THE mechanisation of mines has become a buzzword in the South African mining sector construed as something of a panacea for investors especially in the platinum sector where estimates suggest two-thirds of production is still cash negative.
For unions, however, mechanisation implies looming job cuts. According to Chris Griffith, CEO of Anglo American Platinum (Amplats), the Anglo American listed subsidiary, mechanisation is neither quite of these things entirely, although he acknowledges there’s a long-standing debate on the effect of mechanisation and the impact on jobs.
“[I]t is common cause that better productivity is better for the economy,” said Griffith in a presentation at the Mining Indaba conference earlier this month. “Jobs don’t get lost – they get created in new areas,” he said, adding that mechanisation was “… a social and economic imperative”.
Tell that to Lonmin shareholders who witnessed the efforts of former CEO, Brad Mills, who pioneered mechanisation from about 2007 at the group’s operations with the intention of taking mining costs down to 35% of total costs from 65% at that time. It failed and cost him his job.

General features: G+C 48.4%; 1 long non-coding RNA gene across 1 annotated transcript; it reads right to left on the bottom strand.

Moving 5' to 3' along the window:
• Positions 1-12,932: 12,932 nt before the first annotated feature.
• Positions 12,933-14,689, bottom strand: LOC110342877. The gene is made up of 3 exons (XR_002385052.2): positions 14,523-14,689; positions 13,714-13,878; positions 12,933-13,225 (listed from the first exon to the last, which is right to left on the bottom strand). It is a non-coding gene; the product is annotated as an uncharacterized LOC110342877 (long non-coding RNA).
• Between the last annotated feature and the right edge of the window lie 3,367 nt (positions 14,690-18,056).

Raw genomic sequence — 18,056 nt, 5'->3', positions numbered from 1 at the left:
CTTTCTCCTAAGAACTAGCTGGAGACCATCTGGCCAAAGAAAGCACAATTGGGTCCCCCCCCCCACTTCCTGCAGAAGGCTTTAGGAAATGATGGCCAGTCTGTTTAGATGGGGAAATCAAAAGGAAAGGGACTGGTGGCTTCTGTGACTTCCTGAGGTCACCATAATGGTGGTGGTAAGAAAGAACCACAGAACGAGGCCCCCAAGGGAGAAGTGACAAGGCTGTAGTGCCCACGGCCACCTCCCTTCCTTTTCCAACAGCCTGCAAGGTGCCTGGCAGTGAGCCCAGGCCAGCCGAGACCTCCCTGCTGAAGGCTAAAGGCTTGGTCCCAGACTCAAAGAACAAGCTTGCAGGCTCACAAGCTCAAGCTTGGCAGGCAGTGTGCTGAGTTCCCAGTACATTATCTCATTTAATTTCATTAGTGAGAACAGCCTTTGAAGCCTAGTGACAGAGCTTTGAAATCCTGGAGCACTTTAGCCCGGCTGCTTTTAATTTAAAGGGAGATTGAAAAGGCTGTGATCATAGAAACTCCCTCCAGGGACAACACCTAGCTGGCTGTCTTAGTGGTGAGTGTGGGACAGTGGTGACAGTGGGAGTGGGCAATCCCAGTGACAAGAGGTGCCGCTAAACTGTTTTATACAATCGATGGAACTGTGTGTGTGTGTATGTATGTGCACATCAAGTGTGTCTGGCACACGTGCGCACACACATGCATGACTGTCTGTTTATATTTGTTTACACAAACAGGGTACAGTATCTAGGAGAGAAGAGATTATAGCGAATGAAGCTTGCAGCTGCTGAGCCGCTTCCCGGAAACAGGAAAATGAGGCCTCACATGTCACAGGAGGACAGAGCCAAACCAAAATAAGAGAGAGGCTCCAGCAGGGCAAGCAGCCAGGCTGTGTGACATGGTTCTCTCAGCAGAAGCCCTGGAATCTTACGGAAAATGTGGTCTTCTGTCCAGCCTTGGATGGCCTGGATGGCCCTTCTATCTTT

Said Griffith in an interview with Miningmx: “Mechanisation is not universal panacea; sometimes it’s not the solution. At Lonmin, it was at an early stage of mechanisation but we’ve had a long history since then.
“We’ve also had failures where we’ve tried to retrofit mechanisation at conventional mines. So it’s a combination of what we’ve learned on positive and negative things. Where we’ve chosen to mechanise, we’ve had success,” he said.
Terence Goodlace, CEO of Impala Platinum, is perhaps a tad more sceptical of the mechanisation, at least in respect of the extent to which it can be applied at the firm’s giant Lease Area in Rustenburg.
“We have certain areas open to mechanisation, but it’s not a universal solution,” he said in response to questions at the firm’s interim results earlier this week.
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